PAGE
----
By Jamie Lewis, Assistant Vice President
In a constantly evolving insurance market with carrier appetite and state rating changes, Workers Compensation (WC) rates continue to increase across the board for almost all states. Insureds with less desirable experience modification factors may find themselves looking outside of a traditional agency and carrier relationship to obtain the WC coverage they need with the most competitive premiums available. The idea of subscribing to a Professional Employer Organization (PEO) may become very appealing. If you have a client that is considering this option, it is important to fully understand the type of organization and coverage they may be entering into so that you can advise them of the implications of choosing to go with a PEO instead of maintaining coverage through your office.
The first point to note is that a PEO is not an insurance company. These are firms that are designed to provide services to facilitate almost all of a company’s employee management functions. This often includes payroll processing, hiring new staff, employee benefits, training, tax filings, risk/safety management, and of course Workers Compensation coverage. A client of a PEO would manage the day-to-day functions of their company and employees while the PEO essentially takes over all human resources responsibilities. Workers Compensation coverage is obtained by the client becoming part of a group policy and other clients of the PEO are also under the same master policy. Total payroll, premium, and loss histories are averaged to develop the final premium; one experience modification is used for the entire policy. The PEO is most often the primary named insured and each of their clients are listed as additional named insureds. The client often pays a single fee for this service and their employee management and WC coverage is facilitated through the chosen PEO.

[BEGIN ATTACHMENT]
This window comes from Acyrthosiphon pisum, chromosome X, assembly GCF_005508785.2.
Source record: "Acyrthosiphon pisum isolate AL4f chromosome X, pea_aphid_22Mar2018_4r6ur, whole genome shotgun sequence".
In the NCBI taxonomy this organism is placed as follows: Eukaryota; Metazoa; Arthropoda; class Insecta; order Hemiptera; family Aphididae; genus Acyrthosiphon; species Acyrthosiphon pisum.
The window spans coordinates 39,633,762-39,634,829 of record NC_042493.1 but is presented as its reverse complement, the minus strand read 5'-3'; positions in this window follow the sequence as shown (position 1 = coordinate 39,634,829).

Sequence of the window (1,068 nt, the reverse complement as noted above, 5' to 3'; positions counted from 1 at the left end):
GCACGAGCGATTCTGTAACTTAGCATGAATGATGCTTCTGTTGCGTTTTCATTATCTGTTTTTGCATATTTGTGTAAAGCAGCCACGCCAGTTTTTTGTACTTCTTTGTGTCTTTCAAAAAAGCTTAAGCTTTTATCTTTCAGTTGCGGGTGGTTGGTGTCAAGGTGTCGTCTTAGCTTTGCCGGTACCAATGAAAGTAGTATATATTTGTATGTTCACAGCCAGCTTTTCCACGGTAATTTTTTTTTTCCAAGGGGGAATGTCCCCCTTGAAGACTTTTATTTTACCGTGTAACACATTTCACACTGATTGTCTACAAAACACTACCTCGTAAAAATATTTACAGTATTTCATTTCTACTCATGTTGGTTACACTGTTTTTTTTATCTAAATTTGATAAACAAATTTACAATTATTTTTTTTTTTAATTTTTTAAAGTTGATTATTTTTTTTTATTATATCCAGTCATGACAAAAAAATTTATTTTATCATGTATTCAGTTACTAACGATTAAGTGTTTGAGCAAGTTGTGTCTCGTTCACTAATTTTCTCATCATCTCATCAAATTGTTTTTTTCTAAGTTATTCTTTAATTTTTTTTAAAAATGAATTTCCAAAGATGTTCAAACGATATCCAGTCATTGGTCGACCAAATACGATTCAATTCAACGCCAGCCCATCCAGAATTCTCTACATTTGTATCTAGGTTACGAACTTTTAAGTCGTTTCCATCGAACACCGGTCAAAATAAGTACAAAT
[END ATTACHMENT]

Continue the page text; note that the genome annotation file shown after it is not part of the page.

This may seem like a simple one-step process for your insured. As their insurance agent, there are a few challenges with purchasing WC coverage through a PEO that your insured should fully understand. The master policy approach may be a good solution in a year where your insured has a poor experience mod; however, moving away from a PEO to purchase an individual WC insurance policy may be very challenging in the future. A traditional insurance company may not be able to track their loss experience, coverage details, payroll history, or experience mod for the years where coverage was through a PEO. If your insured becomes part of a group master policy, they may lose their individual company WC coverage history. Without specific experience ratings, it may be very difficult for an insurance company to develop a competitive premium for a separate policy.
All agents want to maintain long term partnerships with their clients. This of course means assisting them through difficult terms with increased claim activity. Choosing a PEO may seem to be one of the best choices for your insured to obtain the most competitive WC premium, but this is a decision that should be considered very carefully. As a long term partner with your insured and their company, it is necessary to have discussions about the importance of maintaining their individual experience history and the ability to have carrier and coverage options for future policy terms.